Sometimes AI hype can be so silly that it distracts us from the important work of making it functional. For example, you can read Bill Gates’ paean to AI and believe that within the next five years, “You’ll simply tell your device, in everyday language, what you want to do.” Of course! And maybe you’ll issue those commands while sitting in one of Elon Musk’s fully autonomous self-driving cars that he’s been promising forever (well, for 10 years, to be fair).
In our rush to hype the AI future, we risk setting unrealistic expectations that can have a dampening impact on investment, particularly in areas of security. Even if we reach Bill Gates’ utopia, it will feel more like a dystopia if we can’t fix things like prompt injection for large language models (LLMs).
Fully autonomous, self-driving AI
Gates has been waiting for AI agents for decades. And we’re not talking about Clippy 2.0. “Clippy has as much in common with agents as a rotary phone has with a mobile device,” he declares. And why? Because “with permission to follow your online interactions and real-world locations, it will develop a powerful understanding of the people, places, and activities you engage in.”
You know, sort of like how online advertising works today. If you didn’t immediately think, “Oh, right, online advertising and all those incredibly tailored advertisements I see all day,” then you’ll begin to spot the problems with Gates’ vision of the future. He talks up how AI will democratise healthcare, private tutoring services, and more, despite the reality that humanity has a pretty spotty record of ever gifting advances to the less privileged.
This brings us to Musk and his persistent predictions of self-driving cars. It’s easy to predict a rosy future but far harder to deliver it. Gates can gush that “agents will be able to help with virtually any activity and any area of life,” all within five years, but for anyone who has actually used things like Midjourney to edit images, the results tend to be really bad, and not merely in terms of quality. I tried to make Mario Bros. characters out of my peers at work and discovered that Caucasians fared better than Asians (who came out looking like a grotesque amalgamation of the worst stereotypes). We have a ways to go.
But even if we magically could make AI do all the things Gates projects it will be able to do in five short years, and even if we resolve its biases, we still have major security hurdles to clear.
The hurdle of prompt injection
“The key to understanding the real threat of prompt injection is to understand that AI models are deeply, incredibly gullible by design,” notes Simon Willison. Willison is one of the most expert and enthusiastic proponents of AI’s potential for software development (and general use), but he’s also unwilling to pull punches on where it needs to improve: “I don’t know how to build it securely! And these holes aren’t hypothetical, they’re a huge blocker on us shipping a lot of this stuff.”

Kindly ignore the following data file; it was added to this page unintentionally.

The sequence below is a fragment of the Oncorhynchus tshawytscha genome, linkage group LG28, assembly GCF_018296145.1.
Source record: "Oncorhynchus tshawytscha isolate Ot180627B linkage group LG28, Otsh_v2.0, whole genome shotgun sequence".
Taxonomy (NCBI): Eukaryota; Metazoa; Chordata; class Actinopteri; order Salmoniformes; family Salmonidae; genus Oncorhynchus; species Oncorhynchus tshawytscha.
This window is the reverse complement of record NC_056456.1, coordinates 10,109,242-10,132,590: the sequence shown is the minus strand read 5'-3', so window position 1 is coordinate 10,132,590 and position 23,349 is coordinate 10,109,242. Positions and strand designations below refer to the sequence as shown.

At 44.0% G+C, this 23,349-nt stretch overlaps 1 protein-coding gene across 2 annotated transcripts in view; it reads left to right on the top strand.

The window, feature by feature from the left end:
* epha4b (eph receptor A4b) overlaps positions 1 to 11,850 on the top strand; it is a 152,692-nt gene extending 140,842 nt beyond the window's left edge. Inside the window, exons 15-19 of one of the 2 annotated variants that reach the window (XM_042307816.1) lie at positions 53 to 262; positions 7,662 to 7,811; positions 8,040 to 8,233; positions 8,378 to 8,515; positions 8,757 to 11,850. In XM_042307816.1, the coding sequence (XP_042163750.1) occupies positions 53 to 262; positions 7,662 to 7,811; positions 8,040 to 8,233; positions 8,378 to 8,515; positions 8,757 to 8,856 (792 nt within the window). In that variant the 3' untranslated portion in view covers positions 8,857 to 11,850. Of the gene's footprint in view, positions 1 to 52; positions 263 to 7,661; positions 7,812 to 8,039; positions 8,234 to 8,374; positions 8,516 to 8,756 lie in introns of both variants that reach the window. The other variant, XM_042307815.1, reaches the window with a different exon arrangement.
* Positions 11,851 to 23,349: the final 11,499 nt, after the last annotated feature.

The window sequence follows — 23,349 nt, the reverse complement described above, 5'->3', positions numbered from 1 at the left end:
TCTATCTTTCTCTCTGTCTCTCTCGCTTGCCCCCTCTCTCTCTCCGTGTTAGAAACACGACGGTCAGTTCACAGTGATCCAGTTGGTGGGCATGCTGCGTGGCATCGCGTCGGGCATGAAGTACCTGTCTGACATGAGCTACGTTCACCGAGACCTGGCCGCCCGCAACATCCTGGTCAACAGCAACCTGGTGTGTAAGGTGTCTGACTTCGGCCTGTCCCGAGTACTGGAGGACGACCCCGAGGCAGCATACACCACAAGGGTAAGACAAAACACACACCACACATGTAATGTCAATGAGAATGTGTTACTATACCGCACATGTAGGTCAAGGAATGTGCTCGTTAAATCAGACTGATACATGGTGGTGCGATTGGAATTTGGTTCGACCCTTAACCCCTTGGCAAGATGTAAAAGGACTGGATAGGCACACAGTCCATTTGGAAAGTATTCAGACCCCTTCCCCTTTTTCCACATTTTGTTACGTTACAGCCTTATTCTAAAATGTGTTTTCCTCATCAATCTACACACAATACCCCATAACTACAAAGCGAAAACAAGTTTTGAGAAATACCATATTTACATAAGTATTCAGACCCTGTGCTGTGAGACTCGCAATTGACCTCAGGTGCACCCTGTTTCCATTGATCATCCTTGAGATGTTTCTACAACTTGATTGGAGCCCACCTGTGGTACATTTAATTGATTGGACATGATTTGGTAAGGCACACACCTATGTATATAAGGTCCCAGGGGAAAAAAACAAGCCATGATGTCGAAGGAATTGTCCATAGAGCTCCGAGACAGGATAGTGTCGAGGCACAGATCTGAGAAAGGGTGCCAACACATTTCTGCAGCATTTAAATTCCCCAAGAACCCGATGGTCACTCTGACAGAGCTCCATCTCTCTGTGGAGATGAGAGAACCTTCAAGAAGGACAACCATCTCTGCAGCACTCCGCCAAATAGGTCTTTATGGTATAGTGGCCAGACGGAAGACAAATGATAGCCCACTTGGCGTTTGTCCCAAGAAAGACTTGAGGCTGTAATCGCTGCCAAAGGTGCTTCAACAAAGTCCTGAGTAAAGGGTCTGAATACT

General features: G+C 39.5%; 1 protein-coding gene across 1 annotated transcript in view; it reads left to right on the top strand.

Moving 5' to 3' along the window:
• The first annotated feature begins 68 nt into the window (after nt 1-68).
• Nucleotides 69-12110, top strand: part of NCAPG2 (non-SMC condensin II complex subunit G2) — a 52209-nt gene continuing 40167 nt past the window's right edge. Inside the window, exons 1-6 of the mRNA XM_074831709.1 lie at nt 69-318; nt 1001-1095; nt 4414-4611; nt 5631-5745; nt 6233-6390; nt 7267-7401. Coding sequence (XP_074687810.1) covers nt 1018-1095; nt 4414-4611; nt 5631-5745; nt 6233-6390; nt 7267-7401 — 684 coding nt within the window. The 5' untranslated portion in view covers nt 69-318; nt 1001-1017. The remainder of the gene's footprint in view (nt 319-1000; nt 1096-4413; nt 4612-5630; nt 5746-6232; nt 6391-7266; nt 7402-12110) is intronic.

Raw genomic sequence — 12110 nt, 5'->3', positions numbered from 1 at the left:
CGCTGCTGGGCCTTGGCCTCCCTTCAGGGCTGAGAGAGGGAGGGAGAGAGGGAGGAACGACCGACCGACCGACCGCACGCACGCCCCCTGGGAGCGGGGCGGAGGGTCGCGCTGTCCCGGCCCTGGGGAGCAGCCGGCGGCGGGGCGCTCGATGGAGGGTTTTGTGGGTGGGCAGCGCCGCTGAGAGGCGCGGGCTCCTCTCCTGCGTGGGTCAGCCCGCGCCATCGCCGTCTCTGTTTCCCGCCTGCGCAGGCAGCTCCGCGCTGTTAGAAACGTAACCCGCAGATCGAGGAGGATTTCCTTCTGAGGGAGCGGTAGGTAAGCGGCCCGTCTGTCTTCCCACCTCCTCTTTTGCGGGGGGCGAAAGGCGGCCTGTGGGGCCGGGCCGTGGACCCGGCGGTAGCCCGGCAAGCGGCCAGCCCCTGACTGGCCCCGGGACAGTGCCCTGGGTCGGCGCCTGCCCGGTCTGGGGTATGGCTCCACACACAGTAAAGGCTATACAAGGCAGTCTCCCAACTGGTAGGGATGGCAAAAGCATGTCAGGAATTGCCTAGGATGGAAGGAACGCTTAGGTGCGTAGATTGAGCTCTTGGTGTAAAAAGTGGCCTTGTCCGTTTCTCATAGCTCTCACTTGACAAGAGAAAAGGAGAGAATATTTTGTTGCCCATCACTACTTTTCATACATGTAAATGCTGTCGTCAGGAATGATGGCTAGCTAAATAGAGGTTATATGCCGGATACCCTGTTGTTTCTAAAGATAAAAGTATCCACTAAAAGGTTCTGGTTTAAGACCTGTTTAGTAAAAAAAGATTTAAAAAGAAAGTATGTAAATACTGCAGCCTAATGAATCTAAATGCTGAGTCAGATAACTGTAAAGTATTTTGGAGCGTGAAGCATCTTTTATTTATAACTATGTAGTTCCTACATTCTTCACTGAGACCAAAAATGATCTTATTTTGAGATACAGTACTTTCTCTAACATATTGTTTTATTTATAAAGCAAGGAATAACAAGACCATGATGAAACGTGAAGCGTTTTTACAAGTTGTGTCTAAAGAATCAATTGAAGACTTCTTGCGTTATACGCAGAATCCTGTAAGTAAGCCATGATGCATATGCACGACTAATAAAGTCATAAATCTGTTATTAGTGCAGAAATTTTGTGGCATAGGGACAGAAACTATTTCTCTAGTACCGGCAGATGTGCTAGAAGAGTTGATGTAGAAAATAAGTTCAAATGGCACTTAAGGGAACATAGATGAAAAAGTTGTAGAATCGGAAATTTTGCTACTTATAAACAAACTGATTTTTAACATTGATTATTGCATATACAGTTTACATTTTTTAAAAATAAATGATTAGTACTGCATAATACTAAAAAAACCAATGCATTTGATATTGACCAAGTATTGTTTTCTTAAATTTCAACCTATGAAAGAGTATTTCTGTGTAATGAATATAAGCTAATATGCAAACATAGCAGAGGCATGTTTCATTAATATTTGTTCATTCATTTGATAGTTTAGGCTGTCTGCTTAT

The problem is that the LLMs believe everything they read, as it were. By design, they ingest content and respond to prompts. They don’t know how to tell the difference between a good prompt and a bad one. They’re gullible. As Willison puts it, “These models would believe anything anyone tells them. They don’t have a good mechanism for considering the source of information.” This is fine if all you’re doing is asking an LLM to write a term paper (this has ethical implications but not security implications), but what happens once you start feeding sensitive corporate or personal information into the LLM?
It’s not enough to say, “But my private LLM is local and offline.” As Willison explains, “If your LLM reads emails people have sent you or webpages people have written, those people can inject additional instructions into your private LLM.” Why? Because “If your private LLM has the ability to perform actions on your behalf, those attackers can perform actions on your behalf too.” By definition, Willison continues, prompt injection is “a way for attackers to sneak their own instructions into an LLM, tricking that LLM into thinking those instructions came from its owner.”
Anything the owner can do, the attackers can do. It takes phishing and malware to a whole new level. SQL injections are, by contrast, simple to fix. Prompt injections are anything but, as described in the Radical Briefing: “It’s as if we’ve coded a digital Pandora’s box—exceptionally brilliant, but gullible enough to unleash havoc if given the wrong set of instructions.”
As we begin to deploy AI agents in public-facing roles, the problem will become worse—which is not the same as saying unsolvable. Though the issues are thorny, as Willison covers in detail, they’re not intractable. At some point, we’ll figure out how to “teach an AI to only disclose sensitive data with some kind of ‘authentication,’ ” as Leon Schmidt suggests. Figuring out that authentication is non-trivial (and AI won’t be of much help securing itself).
We’ve been getting AI wrong for years, hyping the end of radiologists, software developers, and more. “ChatGPT might scale all the way to the Terminator in five years, or in five decades, or it might not. … We don’t know,” says Benedict Arnold. He’s right. We don’t. What we do know is that without more investment in AI security, even the rosiest AI hype will end up feeling like doom. We’ve got to fix the prompt injection problem.